I found myself at the cinema last night with two contrasting observations. This past week saw the release of films from which altering circumstances fall from. The first cab off the rank was Fifty Shades Darker, the follow up to the diabolical and somewhat abysmal Fifty Shades of Grey. Now, unless you have been living under a rock for the past half decade or so, you will not only know about the film franchise, perhaps because it has been shoved down our throats but because there is a series of equally and utterly terrible books written about kinky sex and bondage. The books have somehow become international best sellers and the franchise has taken massive money at the box office despite being panned by critics.
On the other side of the, erm, fence is in fact, Fences, a most beautiful adaptation of August Wilson’s 1983 play starring two time academy award winner, Denzel Washington and Viola Davis. Fences was also directed by Washington and both lead actors give stirring performances as the story of a Pittsburgh man, set in mid century America comes to battle the demons of being a talented yet black baseball player who came along before coloured men were allowed to play the sport professionally. His resentment and anger towards a society operated by white people see him throw his anger and frustration in the direction of his loving family.
Fences is a powerful yet stunning example of modern cinema tearing at your emotions and leaving you asking many questions about the society we live in and where we came from. Fifty Shades Darker however, simply put, is complete dross. Wooden acting, no plot, no depth and zero substance.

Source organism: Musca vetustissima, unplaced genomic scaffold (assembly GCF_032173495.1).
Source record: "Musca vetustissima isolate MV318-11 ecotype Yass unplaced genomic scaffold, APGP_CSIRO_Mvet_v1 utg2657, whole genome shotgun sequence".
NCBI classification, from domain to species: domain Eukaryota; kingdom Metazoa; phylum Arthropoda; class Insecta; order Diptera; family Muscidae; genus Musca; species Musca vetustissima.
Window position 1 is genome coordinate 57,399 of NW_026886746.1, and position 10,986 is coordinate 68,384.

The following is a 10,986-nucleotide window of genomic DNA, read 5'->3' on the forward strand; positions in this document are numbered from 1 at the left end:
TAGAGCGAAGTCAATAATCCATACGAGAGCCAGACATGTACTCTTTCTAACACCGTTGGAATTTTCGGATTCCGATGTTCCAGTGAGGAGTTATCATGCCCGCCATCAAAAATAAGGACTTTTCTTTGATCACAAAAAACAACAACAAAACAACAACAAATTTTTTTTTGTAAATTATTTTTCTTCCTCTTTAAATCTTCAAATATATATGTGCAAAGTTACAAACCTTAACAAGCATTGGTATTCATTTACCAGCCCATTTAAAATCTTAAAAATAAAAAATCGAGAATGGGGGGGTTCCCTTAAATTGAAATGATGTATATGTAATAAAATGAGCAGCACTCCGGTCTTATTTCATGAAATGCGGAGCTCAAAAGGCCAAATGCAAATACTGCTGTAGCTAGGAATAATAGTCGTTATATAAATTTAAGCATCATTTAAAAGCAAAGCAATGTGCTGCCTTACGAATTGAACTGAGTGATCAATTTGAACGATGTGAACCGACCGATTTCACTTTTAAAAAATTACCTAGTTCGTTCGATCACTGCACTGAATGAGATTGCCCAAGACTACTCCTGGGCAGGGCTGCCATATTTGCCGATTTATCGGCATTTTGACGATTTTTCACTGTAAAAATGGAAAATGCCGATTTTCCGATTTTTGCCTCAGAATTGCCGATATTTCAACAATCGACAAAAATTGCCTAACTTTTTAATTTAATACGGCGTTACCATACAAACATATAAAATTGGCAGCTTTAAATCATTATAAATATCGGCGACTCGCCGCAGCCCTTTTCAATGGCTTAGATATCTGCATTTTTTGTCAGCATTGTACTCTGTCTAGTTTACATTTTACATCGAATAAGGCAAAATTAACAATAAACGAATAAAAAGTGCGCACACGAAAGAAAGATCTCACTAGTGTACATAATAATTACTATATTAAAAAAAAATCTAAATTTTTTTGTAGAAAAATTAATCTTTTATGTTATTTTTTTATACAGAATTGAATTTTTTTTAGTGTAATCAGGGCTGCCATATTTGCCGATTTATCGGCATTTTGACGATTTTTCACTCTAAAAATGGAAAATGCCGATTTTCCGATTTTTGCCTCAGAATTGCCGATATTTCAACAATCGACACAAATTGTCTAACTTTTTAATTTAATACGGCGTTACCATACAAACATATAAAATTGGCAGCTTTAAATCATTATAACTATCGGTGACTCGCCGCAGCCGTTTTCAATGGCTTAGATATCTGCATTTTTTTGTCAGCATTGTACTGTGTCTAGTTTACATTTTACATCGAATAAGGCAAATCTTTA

What struck me about last night came when leaving the cinema. You see, both Fences and Fifty Shades ended at the same time so both cinemas emptied at the same time. Around 15 people had seen Denzel Washington win possibly his second academy award following his portrayal of Troy Maxson. The crowd departing the scene of the crime in the adjacent and much larger cinema had witnessed everything that is wrong with modern cinema, Fifty Shades Darker. There would have been well over 150 pouring out of that screening. Think about it. That’s 150 people brainwashed by large corporations and a franchise chain thinking a film as dire as Fifty Shades can actually warrant oneself parting with hard earned cash.
Like it’s predecessor, Fifty Shades Darker has been torn apart by film critics whilst Fences has been lauded as one of the best releases of the year. So why does a film like Fences fail to attract the same level of interest on a Friday night as a dire production like Fifty Shades Darker? Simply put, it’s all part of the building up of our robotic and brainwashed society. For the best part, we are told what to think, when to be outraged, when to laugh, when to cry and sadly, our society can’t even see a film at the cinema based purely on merit. It’s part of people wanting to fit in and belong. People wanting to be seen as doing what everyone else is doing. After all, who wants to stand out from the crowd right?
The sad reality is this. Astonishing films like Fences will continue to attract much smaller crowds than absurd cinematic cash ins driven by the likes of Fifty Shades because our modern society, more than ever, don’t want to be challenged. They want everything to be simple, easy and most of all, they crave to belong, to fit in and be part of the crowd. Why you would want that from life I have no idea?
Fifty Shades Darker? Fifty Shades of Utter Shite more like it! Don’t fit in this weekend, stand out from the crowd and open your mind. If you miss out on seeing Fences, your are missing one of the most culturally significant films of our generation.